Finding a Natural Pace

I finally read House of M. Somewhat surprisingly, I liked it. Not so surprisingly, I think I would have hated it had I read it as it came out. We all know Marvel loves Bendis and Bendis writes for the trade. The question for me becomes, why weaken the material by forcing it into 22 page increments?


Right, good point. I would love to know if Marvel would've actually lost money, though, if they had released this initially as a hardcover instead of a mini-series. Maybe that's not feasible considering this was a massive universe changing event and what if someone didn't want to pay that much, but wouldn't the Marvel zombies have gotten it anyway? And then release the trade paperback now, not so long after the fact that its irrelevant but long enough that the hardcover has had a good window to sell through. Assuming decent price points (and doesn't $24.99 seem a bit high for the House of M trade?), isn't there as much or more potential to make money off of a strategy like this as there is off of a mini-series? Or is there not enough PR mileage out of a single release hardcover compared to a miniseries that can be stretched out for a few months? I could be way off here, but I'd like to see this strategy a bit more often. Hardcovers seem to have been relegated to almost exclusively reprinting previously published material that sold well, basically making them worthwhile almost solely as after the fact collectibles. Marvel has taken a half step towards changing this with their non-deluxe hardcover collections like New Avengers and Captain America, followed shortly by the paperbacks, but we're still talking about collecting material previously conceived for a different format.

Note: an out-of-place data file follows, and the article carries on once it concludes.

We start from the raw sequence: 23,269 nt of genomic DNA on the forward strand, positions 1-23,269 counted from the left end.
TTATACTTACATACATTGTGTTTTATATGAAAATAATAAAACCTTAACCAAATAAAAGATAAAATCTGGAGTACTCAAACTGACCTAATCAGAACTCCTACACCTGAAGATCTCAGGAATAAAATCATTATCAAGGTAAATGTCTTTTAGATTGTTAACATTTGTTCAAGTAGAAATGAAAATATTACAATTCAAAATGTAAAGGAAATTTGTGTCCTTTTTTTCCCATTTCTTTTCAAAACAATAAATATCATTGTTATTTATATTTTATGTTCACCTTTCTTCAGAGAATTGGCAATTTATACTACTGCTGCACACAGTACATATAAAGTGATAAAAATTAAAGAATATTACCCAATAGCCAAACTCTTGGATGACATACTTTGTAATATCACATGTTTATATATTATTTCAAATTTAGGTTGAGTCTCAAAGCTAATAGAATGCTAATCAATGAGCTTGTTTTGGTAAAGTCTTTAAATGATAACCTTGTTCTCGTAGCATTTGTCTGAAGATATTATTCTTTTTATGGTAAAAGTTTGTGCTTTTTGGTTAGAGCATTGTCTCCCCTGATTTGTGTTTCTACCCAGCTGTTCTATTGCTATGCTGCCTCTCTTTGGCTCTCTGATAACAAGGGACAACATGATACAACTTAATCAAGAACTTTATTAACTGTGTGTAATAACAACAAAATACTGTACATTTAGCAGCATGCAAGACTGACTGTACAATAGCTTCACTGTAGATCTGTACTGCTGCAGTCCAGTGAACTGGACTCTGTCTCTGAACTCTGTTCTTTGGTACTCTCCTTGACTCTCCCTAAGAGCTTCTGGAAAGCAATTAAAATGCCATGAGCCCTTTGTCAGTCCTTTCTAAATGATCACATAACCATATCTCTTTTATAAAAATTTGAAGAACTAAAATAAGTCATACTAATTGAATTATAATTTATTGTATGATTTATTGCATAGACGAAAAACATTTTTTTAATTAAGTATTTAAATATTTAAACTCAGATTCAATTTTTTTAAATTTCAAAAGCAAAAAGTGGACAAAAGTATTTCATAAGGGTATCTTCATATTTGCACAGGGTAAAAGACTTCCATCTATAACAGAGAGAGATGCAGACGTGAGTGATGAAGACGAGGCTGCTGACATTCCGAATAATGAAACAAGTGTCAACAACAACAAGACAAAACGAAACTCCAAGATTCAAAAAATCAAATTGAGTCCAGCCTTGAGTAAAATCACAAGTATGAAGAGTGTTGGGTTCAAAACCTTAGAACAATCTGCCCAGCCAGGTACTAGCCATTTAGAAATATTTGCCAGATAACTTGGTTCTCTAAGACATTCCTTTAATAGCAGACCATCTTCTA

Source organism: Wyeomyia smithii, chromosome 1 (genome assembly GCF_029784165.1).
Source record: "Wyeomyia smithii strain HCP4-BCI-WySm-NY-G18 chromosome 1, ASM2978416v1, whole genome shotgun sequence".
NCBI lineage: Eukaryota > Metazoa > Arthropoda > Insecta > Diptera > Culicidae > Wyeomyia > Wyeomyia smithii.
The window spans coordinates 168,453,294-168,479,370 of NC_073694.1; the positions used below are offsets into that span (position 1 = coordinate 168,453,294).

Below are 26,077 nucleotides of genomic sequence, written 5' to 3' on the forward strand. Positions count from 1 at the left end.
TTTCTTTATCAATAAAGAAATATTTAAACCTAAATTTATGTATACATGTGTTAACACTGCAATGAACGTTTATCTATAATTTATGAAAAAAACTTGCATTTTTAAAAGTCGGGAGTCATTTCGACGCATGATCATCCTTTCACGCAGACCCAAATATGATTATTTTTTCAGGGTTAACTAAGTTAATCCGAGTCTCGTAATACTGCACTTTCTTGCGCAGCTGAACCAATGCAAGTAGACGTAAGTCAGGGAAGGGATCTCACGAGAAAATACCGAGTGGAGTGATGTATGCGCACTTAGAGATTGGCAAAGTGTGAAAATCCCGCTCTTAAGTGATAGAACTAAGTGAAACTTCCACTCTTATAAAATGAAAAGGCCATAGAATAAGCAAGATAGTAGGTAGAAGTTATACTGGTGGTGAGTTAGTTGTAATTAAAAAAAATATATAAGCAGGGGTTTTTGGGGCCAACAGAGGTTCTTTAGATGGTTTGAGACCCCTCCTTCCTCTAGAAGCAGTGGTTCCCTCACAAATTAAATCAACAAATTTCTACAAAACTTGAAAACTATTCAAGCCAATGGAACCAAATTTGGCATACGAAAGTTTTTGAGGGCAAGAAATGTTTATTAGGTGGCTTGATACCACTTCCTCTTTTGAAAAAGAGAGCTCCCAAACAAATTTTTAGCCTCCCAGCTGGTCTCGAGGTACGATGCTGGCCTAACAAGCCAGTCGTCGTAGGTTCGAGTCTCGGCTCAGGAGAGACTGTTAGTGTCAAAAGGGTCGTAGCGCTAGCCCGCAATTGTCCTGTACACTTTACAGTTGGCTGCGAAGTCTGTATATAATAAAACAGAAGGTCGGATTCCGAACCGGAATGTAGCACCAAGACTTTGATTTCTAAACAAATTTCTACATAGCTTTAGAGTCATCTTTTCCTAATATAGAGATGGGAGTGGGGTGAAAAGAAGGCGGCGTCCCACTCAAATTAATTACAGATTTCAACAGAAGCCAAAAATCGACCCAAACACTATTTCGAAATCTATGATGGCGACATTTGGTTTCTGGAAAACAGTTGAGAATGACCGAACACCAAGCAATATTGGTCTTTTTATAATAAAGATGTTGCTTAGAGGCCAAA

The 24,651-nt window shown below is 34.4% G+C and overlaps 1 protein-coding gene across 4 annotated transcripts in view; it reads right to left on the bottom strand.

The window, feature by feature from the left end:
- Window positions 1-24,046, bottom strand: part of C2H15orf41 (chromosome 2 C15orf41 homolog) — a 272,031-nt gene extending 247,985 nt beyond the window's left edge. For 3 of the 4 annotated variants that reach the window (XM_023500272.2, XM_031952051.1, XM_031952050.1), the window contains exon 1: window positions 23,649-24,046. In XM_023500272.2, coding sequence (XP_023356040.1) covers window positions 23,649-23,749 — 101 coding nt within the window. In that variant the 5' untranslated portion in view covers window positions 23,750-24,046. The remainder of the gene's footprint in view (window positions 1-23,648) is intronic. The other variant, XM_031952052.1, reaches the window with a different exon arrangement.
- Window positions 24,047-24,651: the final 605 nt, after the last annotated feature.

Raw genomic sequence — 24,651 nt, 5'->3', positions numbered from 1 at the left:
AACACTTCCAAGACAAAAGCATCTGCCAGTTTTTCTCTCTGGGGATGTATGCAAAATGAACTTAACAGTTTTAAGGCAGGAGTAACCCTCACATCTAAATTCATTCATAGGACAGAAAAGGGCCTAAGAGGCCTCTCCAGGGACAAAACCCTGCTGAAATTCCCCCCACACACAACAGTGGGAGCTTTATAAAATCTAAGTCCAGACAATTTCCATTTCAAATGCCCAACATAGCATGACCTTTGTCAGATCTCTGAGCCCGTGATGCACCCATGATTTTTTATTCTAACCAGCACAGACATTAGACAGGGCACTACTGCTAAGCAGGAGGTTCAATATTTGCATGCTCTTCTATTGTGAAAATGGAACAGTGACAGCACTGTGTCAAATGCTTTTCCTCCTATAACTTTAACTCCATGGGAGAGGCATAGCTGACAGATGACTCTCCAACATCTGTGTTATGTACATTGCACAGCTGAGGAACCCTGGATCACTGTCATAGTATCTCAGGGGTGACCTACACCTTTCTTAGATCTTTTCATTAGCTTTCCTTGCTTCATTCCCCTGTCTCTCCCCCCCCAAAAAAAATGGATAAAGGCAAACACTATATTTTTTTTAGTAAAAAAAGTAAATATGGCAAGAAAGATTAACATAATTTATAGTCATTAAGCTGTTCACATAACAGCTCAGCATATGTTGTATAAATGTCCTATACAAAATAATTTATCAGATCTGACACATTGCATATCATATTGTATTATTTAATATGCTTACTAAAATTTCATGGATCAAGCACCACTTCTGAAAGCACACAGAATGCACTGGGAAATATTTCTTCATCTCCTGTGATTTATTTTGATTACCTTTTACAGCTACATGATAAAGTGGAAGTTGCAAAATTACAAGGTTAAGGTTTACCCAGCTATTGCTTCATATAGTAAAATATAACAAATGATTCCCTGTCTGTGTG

I'm not calling for the end of monthly comics or anything like that, but if a story is better suited to being published as a whole rather than broken down into parts, why not publish it that way? It may cut down on some of the complaints we all have about reading materials that clearly seems paced for another format.


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